Market insights

Grabbing the One Belt, One Road opportunity

30 November 2016 by Radhika Dhawan Puri

 

China’s One Belt, One Road (OBOR) Initiative is a blueprint for global economic cooperation at an unprecedented scale. Unveiled in 2013 with a US$40 billion backing by the Chinese government, OBOR aims to extend China's reach across Central Asia by recreating the legendary Silk Route.

OBOR’s vision is to connect China with Eurasia through a pipeline of road and rail routes, oil and gas pipelines, along with a network of ports and coastal infrastructure projects.

When completed, the initiative promises to link 65 countries across three continents with a population of 4.4 billion, contributing to 40 per cent of global GDP.

China’s involvement in the project has raised concerns about the country’s expanding geo-political influence in the region, but none of these concerns will take away the investment potential of the projects, according to Mark Tucker, group executive and president of AIA Group.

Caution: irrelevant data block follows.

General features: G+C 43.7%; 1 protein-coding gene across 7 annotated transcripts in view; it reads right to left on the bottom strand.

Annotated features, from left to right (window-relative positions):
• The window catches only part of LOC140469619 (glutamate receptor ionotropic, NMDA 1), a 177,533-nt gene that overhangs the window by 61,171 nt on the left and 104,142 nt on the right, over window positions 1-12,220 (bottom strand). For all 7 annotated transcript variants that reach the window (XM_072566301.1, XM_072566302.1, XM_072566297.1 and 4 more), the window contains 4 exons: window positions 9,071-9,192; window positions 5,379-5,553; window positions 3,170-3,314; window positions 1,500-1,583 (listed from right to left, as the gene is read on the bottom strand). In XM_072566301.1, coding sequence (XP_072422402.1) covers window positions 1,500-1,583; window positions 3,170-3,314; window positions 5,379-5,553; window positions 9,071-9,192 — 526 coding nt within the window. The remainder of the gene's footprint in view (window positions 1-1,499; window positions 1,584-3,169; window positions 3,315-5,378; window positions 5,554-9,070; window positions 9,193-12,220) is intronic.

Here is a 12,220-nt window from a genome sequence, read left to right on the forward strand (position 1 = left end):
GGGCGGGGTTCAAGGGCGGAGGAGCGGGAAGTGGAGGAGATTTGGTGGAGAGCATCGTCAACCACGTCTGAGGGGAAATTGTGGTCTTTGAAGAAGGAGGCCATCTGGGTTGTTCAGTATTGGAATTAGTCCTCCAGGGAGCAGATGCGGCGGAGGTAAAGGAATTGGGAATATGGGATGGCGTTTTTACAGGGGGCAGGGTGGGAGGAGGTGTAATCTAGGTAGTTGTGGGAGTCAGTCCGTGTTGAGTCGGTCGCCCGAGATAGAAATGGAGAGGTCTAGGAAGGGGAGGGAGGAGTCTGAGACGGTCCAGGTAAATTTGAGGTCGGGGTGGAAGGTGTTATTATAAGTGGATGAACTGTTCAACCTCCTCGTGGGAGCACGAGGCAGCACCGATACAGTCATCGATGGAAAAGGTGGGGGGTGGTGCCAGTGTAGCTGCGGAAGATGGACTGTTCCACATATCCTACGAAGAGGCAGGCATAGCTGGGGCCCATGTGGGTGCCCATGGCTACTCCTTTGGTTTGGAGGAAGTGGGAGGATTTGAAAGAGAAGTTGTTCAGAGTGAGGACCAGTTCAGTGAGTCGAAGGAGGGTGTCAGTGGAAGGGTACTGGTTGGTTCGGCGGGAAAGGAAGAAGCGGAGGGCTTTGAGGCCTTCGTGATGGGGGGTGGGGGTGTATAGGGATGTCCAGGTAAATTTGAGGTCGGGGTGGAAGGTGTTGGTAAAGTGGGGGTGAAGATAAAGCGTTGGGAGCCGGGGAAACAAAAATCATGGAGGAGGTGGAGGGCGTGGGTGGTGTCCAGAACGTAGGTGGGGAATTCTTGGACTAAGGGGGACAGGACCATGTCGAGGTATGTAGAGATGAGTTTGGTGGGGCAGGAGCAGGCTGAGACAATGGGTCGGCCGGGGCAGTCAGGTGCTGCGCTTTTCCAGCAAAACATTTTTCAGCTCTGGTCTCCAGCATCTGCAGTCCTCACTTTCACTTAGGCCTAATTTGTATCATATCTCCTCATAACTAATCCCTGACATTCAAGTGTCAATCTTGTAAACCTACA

“Comparisons (of OBOR) with the Marshall Plan (American aid to Western economies at the end of World War II) are valid. Particularly, at the time of uncertain economic growth, OBOR has the potential to kick-start growth and improve the quality of life in low-income countries in the region,” he said.  

Investment momentum is underway with existing frameworks

When China launched OBOR, the country was in the pink of health and a dynamic engine of growth. Given that China is now struggling with flagging economic growth, how feasible is it that 65 countries can be connected by economic ties, trade flows and an infrastructure perspective? Should investors looking to invest in the region be worried?

According to Bill Winters, CBE, group chief executive of Standard Chartered, the frameworks for investment exist. “There are many different channels and mechanisms for the deployment of this policy objective,” he said. “These will play out and fundamentally change most, if not all, the 65 economies over a period.” 

Winters is referring to the funding momentum that is surely and steadily building up for OBOR-related projects, as banks, governments, pension funds and multilateral funding institutions respond to the US$890 billion opportunity.